Land Seized from Tamils Turned into Luxury Tourist Resorts in Sri Lanka, Report Finds
All the while, hundreds of thousands of Tamil families remain displaced, living in camps.
Six years after Sri Lanka’s army crushed the Tamil Tiger guerrillas and ended a 26-year civil war that killed tens of thousands of people, a silent war continues under the guise of a land grab, says a new report.
Thousands of hectares of land seized from the locals during the war are being redeveloped as luxury tourist resorts, industrial projects and army bases, the report says.
In some cases, fertile land — also occupied during the war — is being used for farming by soldiers and the produce sold to the very people the land was seized from, it alleges.
The report says tourists can book holidays at luxury beach resorts by calling numbers at the ministry of defence.
All the while, hundreds of thousands of Tamil families remain displaced, living in camps, said Anuradha Mittal, author of the report and executive director of the Oakland Institute, a think tank in California.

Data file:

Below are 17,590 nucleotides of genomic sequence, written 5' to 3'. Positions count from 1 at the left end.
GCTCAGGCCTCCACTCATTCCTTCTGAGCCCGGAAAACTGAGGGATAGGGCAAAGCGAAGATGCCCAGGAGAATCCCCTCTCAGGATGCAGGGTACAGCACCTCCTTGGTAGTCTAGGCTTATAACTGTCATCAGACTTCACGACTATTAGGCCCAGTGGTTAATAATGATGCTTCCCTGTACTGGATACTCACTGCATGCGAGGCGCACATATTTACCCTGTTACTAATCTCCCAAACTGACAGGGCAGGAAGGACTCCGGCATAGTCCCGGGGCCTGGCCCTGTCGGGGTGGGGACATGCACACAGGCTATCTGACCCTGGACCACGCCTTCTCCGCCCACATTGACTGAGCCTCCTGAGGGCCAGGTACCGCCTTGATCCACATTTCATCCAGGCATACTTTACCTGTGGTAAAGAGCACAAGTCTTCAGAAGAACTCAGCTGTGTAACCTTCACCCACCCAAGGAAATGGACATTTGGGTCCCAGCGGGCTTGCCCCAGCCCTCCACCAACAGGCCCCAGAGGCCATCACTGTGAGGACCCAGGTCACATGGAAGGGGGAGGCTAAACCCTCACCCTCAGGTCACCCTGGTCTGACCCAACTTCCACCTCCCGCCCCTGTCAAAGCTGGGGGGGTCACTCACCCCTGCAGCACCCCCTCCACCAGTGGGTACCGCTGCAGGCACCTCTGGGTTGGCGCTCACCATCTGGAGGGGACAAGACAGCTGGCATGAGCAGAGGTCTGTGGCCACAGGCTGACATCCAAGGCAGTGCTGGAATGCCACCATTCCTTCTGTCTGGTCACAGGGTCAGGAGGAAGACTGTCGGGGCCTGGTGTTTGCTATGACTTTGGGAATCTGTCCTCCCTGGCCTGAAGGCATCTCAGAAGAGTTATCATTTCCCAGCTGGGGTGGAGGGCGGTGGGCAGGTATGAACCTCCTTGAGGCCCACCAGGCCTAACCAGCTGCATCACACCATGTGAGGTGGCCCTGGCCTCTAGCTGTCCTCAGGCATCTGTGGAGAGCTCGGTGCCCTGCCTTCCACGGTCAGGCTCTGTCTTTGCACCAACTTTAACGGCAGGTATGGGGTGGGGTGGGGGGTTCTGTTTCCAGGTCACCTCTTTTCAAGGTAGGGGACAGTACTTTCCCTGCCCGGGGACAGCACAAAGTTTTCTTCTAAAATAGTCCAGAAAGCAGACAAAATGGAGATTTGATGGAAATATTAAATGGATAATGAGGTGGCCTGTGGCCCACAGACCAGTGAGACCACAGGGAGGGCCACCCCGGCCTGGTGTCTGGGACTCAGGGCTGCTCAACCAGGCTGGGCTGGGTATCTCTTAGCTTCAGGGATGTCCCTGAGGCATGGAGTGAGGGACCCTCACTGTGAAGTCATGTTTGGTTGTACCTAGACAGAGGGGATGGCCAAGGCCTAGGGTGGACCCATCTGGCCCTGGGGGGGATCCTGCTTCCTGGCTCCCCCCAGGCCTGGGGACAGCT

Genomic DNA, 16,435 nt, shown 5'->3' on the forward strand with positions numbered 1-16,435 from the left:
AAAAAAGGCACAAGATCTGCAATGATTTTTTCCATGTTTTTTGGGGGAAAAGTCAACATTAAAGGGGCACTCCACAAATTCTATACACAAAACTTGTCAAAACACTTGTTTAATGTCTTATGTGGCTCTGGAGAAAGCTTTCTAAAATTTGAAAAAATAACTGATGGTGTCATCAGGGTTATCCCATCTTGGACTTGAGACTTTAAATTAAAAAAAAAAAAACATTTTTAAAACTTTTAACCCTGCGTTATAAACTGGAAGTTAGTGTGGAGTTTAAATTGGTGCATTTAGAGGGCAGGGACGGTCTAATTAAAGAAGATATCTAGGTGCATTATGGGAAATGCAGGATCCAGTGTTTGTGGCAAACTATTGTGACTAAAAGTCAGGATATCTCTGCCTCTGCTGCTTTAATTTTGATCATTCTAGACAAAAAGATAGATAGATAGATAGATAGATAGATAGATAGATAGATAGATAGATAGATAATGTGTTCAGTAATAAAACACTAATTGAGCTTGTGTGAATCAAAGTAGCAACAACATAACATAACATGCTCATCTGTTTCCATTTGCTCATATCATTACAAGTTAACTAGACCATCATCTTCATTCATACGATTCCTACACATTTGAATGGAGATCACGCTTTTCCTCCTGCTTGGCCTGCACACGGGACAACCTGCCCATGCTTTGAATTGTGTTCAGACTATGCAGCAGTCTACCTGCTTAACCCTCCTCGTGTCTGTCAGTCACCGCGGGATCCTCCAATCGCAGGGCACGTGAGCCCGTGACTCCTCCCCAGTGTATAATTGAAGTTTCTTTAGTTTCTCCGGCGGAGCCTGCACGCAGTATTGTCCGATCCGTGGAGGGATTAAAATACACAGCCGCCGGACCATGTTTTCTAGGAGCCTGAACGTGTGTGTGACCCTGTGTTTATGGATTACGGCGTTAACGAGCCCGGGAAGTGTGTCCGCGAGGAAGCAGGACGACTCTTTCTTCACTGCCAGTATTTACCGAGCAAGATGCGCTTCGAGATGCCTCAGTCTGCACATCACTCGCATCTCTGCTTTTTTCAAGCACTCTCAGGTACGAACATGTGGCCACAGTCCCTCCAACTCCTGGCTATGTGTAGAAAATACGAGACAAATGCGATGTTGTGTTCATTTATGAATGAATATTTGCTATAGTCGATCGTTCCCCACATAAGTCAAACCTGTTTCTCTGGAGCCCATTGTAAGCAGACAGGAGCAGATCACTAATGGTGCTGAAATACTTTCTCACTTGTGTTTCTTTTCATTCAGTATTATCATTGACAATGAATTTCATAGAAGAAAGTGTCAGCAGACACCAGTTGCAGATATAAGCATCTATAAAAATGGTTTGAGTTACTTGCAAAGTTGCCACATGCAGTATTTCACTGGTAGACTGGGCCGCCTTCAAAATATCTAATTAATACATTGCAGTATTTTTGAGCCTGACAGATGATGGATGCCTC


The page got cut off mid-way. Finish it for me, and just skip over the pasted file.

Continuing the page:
“These people see no sign of return despite several demands and petitions,” she said in an interview.
The Sri Lanka High Commission in Ottawa called the report “baseless” and “unsubstantiated.”
“There is nothing to these allegations,” said Waruna Wilpatha, the acting high commissioner. The army, he said, released 20,000 acres of land in the northern part of the country in June 2014.
“Gradually all land will be released but it first has to be cleared of land mines . . . can’t release without de-mining the land. The new government is committed to doing it.”
On the question of internally displaced people, Wilpatha said there are none. “We closed all the camps and resettled all the IDPs.”
Mittal says she visited camps and met several displaced people — mostly Tamils — who had left their land years ago to escape the shelling.
“They didn’t even get to collect their belongings, forget about the land deeds,” she said. “Now, there is almost no way they can prove that this is their house or their land.”
Thousands of Tamils, she said, are displaced, without homes or livelihoods. Many of those who have been “resettled” through government schemes have often been moved involuntarily to areas that lack proper infrastructure like homes, schools or hospitals.
“They are becoming IDPs (internally displaced people) yet again, in their own land.”
It’s tough to get an estimate about how much land is still being occupied by the Sri Lankan army, said Mittal.
“It’s widespread, I was blown away.” she said. “We have worked on land issues around the world . . . but have never seen anything like this where you just move in because you are either the army or have the support of the largest Sinhala majority.”